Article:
Critical Role is a show of friends, who have a) played for years (and even that show evolved), and b) are all actors with professional improv training. DCA is a picked cast, who are probably get paid to be on the show as well.

I really love your shows, because they are different than CR or DCA. DungeonAcademy has great players, and I really like how you let them have their way. Your ToA sessions really go to the details of the adventure and this is a refreshing change from the more "mass market" streams.

So, really good article, but I don't like your conclusions. You need to have the right players to "feed them story bits" or it won't work. A good DM caters to the needs of his players, not to the need of his stream audience. And I think you are a good DM.

mAc Chaos said...

I think you need longer sessions to do what you're talking about.

Colin Flanigan said...

Getting players to commit to an emotional moment and pulling their backstory into the forefront takes some work. But if you put the work into they campaign it will happen. If you make a world where their history is an important part of the world's history then it will occur even more.

Pablo said...

Those guys don't mind to be left out when two characters are pointlessly interacting for half an hour, or the party has been split for half an hour, because they are there for professional reasons. They are streamers, actors and/or work for this industry. They better be excited when Mathew Mercer or Chris Perkins are trying to sell me a product. Don't get me wrong, Chris Perkins is great (Mercer's players are too much for my taste, so I really don't have an opinion about him as a DM), but if I was there waiting for yet another uneventful interaction to be over, I would be so bored...

Anonymous said...

Just ask your players what they like or what they would be interested in trying out. It's about them and you, right? Everyone having fun in their own way.

Ant Wu said...

I really loved this post and the reflective quality of it.

It takes maturity and courage to reflect. I agree with some of the other comments here, that in very important ways DCA and CR do not and cannot represent a typical game.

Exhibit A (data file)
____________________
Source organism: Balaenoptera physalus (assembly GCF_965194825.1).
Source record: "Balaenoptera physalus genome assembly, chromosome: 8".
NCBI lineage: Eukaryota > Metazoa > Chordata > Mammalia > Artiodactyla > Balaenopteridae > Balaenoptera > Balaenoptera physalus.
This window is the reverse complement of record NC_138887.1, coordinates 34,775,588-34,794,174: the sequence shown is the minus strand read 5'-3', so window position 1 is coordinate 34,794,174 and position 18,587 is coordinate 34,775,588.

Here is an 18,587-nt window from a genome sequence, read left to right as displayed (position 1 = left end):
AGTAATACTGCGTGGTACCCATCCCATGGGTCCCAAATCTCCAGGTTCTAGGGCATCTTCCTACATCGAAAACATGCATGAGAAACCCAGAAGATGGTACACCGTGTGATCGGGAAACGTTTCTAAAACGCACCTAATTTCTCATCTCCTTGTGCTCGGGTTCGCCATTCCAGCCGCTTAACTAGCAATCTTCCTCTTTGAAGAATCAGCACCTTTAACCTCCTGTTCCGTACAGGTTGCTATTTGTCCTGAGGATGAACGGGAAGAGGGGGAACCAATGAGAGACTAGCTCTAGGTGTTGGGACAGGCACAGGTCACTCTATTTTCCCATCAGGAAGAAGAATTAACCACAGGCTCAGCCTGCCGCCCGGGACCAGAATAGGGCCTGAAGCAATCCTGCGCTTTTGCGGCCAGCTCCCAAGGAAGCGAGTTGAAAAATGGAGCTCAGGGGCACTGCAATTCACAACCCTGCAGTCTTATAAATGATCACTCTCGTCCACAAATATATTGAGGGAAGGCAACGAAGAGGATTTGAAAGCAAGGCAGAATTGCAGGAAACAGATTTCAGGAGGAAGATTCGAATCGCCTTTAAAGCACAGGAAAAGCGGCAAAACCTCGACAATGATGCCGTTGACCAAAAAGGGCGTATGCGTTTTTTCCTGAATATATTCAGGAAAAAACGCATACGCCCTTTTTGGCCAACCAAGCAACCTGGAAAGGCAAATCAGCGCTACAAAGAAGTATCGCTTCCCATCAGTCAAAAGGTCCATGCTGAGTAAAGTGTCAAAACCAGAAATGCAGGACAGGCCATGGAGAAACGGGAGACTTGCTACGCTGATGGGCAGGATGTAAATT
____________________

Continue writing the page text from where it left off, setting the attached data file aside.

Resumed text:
Yet, I also agree with your overarching point: whether they represent such a game or not, they are increasingly what new players are seeking. They represent a style of play which folks endeavor to experience, and which folks want to try out...and which before was much less the "norm".

One thing I think is worth considering is looking into game design, as well as streams. Streams have an aspect of production quality and acting chops which are hard to port over to local tables. But if you look at game design, I think you can see how "modern" sensibilities inform how games are made. Dungeon World and 13th Age, for example, are more "story-forward" than D&D is.

I don't necessarily advocate playing them, though experiential learning is great. But I do advocate dedicating an afternoon to reading things like Fiasco, DW, 13th Age, to name a few. The last one is my personal favorite when I need a refresher course on how D&D could be a bit more different if I push its limits in that direction.

I think looking at how the mechanics are conveyed and looking at what is important in each game will crystallize those more emotional or at least character-driven scenes more. It's a concrete reaction to this new population of folks who want a bit more narrative than in the past, and the mechanics or philosophies involved in such games can be concrete things that you port over to D&D. It's a bit more grounding than the abstract sense that your spotlights are in the wrong place, or you're not quite "doing enough" of some unknown factor, to generate more character scenes.